ROCK >>> ME < << HARD PLACE. Creating the illusion that I could go out into the world and function normally consumed most of any given day just so that I could go teach an hour or two of dancing, or meet friends for dinner (but never both in the same day.) And once back home after those short forays into the real world, recovering enough to climb the stairs and get ready for bed could take another hour or two. The flight of stairs in my house was something I could manage once a day. Getting down required I sit and slide down one step at a time. Climbing back up could only be accomplished on my hands and knees and could take several minutes. A shower was rarely less than an hour, during which I would go through an elaborate stretching ritual that would gradually get my joints moving. Getting dressed could take 30 minutes to an hour. I never, not even once, allowed anyone to see me do this. Not even Antoine. If Antoine couldn't come over to cook, I generally just didn't eat. If he wasn't available to drive, getting behind the wheel of the car put myself and everyone else on the road in significant danger. [caption id="attachment_267" align="alignleft" width="300"]Beautiful smile Beautiful Smile[/caption]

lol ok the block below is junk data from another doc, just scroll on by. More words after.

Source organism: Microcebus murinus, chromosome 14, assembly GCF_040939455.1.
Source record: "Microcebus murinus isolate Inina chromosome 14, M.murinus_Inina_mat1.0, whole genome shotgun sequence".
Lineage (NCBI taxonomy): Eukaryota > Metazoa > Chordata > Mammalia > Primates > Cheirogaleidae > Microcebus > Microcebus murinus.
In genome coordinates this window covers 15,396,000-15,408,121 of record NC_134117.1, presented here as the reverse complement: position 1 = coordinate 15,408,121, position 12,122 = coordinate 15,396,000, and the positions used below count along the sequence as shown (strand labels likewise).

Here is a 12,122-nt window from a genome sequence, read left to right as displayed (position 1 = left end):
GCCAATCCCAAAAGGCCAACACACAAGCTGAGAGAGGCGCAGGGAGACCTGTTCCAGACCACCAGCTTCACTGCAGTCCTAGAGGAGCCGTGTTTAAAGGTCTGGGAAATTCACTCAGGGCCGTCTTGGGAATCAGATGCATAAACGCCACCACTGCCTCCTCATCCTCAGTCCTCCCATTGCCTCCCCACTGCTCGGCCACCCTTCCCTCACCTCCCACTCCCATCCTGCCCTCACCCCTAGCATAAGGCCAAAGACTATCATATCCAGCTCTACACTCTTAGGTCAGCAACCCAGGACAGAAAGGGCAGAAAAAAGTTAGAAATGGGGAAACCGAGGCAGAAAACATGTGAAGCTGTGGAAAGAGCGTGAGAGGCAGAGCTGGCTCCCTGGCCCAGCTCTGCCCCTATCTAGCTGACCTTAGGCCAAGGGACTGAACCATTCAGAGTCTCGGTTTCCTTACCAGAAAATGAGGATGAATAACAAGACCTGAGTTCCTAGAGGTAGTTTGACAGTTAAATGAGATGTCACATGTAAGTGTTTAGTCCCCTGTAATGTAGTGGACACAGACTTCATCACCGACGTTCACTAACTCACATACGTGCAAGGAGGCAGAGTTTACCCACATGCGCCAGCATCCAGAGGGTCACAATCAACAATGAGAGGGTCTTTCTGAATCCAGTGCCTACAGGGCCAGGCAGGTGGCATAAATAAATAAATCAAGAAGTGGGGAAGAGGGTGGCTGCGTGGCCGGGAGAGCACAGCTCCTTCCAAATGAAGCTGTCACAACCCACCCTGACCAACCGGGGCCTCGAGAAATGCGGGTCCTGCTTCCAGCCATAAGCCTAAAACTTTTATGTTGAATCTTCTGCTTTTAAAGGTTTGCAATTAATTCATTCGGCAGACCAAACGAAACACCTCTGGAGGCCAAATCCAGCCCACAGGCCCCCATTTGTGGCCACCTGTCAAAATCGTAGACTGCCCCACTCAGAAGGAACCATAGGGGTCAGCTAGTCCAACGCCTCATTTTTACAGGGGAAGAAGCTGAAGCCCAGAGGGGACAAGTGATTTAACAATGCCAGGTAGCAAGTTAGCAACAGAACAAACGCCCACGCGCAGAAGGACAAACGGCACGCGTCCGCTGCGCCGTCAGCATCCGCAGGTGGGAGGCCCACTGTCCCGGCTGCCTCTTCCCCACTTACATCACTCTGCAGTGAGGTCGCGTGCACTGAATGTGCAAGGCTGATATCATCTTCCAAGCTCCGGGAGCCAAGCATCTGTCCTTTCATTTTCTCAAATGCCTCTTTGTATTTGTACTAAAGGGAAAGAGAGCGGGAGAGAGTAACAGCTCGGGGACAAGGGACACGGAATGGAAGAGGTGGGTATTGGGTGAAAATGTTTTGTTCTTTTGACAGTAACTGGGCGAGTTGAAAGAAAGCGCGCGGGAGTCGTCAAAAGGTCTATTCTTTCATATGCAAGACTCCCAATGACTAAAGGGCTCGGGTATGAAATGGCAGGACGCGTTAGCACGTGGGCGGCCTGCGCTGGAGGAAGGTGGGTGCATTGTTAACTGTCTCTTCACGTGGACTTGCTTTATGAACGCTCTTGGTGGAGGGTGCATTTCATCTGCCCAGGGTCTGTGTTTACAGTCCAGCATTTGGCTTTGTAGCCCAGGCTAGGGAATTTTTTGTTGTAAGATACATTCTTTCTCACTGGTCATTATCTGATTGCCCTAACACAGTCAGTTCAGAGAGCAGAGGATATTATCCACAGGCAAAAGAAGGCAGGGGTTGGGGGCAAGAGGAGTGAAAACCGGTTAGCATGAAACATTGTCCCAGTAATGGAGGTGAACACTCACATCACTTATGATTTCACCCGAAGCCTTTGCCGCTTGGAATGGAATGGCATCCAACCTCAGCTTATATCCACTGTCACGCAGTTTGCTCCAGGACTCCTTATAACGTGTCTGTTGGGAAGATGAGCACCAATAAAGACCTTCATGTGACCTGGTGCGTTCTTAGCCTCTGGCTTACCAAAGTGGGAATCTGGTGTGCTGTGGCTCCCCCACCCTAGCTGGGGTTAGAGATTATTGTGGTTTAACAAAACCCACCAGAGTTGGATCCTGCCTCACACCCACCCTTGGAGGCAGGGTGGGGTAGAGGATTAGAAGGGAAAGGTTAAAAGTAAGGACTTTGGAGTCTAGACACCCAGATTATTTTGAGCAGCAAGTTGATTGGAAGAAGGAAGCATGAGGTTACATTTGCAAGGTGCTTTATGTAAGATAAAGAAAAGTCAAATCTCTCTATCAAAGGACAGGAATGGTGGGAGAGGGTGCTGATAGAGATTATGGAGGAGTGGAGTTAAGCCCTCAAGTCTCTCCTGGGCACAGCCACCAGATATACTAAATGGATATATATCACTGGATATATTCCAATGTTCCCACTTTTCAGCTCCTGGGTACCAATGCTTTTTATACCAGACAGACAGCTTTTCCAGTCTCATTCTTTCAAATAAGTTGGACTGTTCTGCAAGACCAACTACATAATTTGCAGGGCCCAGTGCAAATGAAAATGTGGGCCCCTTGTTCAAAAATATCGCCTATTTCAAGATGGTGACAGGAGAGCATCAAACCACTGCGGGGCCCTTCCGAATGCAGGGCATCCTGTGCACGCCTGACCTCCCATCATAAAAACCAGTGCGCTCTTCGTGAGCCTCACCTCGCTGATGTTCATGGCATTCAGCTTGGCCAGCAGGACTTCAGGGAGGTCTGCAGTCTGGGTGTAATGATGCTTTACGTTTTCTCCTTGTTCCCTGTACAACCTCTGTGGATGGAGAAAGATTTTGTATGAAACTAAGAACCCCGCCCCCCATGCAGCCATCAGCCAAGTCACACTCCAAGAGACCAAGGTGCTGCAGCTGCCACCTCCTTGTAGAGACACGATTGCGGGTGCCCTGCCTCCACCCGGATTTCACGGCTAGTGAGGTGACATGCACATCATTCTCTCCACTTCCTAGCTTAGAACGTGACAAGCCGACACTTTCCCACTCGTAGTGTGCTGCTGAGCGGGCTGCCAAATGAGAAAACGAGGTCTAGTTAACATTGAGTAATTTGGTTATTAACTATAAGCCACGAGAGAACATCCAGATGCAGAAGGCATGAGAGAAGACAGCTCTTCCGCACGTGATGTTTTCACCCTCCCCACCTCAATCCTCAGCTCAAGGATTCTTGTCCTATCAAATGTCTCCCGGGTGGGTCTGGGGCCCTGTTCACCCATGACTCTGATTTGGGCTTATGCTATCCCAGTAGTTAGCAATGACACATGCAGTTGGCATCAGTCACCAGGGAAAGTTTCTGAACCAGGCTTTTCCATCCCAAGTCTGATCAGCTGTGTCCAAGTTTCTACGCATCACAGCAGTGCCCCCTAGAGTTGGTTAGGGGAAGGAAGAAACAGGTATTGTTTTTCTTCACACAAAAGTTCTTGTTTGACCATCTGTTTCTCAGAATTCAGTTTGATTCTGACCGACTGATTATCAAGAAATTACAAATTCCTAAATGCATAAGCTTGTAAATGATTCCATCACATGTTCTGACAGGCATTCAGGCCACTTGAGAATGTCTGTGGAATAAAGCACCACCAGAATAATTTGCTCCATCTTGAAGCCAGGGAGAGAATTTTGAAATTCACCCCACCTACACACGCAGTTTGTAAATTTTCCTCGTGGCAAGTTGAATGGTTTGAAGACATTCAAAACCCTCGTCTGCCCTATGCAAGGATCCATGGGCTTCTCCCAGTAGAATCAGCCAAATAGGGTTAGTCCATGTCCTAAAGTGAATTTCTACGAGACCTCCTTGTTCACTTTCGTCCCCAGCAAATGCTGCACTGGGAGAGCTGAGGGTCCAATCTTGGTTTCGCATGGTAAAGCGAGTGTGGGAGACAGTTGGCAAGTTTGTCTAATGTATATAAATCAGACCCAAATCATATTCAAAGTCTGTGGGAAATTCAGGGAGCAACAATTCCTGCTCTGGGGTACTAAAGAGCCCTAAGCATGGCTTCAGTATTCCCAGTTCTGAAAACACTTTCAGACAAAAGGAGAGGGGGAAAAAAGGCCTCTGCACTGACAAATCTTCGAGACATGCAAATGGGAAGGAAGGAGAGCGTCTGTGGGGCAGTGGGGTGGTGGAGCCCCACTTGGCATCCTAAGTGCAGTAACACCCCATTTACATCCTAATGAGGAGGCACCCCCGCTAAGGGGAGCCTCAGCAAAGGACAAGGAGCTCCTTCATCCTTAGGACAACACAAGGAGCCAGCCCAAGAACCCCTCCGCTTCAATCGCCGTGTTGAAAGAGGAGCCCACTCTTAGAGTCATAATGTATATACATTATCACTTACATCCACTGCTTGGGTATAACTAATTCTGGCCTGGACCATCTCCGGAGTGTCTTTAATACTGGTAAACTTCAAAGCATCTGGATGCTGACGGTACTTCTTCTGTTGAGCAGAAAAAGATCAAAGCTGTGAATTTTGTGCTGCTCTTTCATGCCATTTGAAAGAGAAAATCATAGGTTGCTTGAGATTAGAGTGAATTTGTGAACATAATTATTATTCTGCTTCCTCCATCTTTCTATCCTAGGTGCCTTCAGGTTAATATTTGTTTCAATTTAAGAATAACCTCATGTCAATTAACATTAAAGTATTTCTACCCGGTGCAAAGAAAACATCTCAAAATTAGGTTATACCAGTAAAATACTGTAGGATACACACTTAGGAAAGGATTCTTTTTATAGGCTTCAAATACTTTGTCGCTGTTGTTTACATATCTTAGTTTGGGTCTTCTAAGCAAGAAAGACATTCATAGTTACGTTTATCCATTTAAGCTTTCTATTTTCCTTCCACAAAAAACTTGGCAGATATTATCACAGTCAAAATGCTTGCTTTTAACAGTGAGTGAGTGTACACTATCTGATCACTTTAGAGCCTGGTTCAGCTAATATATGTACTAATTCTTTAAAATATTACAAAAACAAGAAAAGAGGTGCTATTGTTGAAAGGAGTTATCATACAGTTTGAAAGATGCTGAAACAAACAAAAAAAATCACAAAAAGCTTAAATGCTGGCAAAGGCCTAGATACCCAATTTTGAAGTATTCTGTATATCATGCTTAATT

Pride. Shame. Vanity. Stupidity. Take your pick. I spent a lot of time and effort doing my best to hide the full extent of the true nature of my daily existence from everyone. And I mean EVERYONE.

This was news to Alison. I had never mentioned that I had any medical issues. It was not something I talked about, and in fact, very few people knew more than I had a something wrong and only Antoine had any clue as to how serious any of this was. Daily life was nearly impossible at this point.

I had almost completely stopped dancing. And what I did was so painful that afterwards I would often sit in the car and cry in agony. But never in front of anyone.

Pride. Shame. Vanity. Stupidity. Lots and lots of stupidity.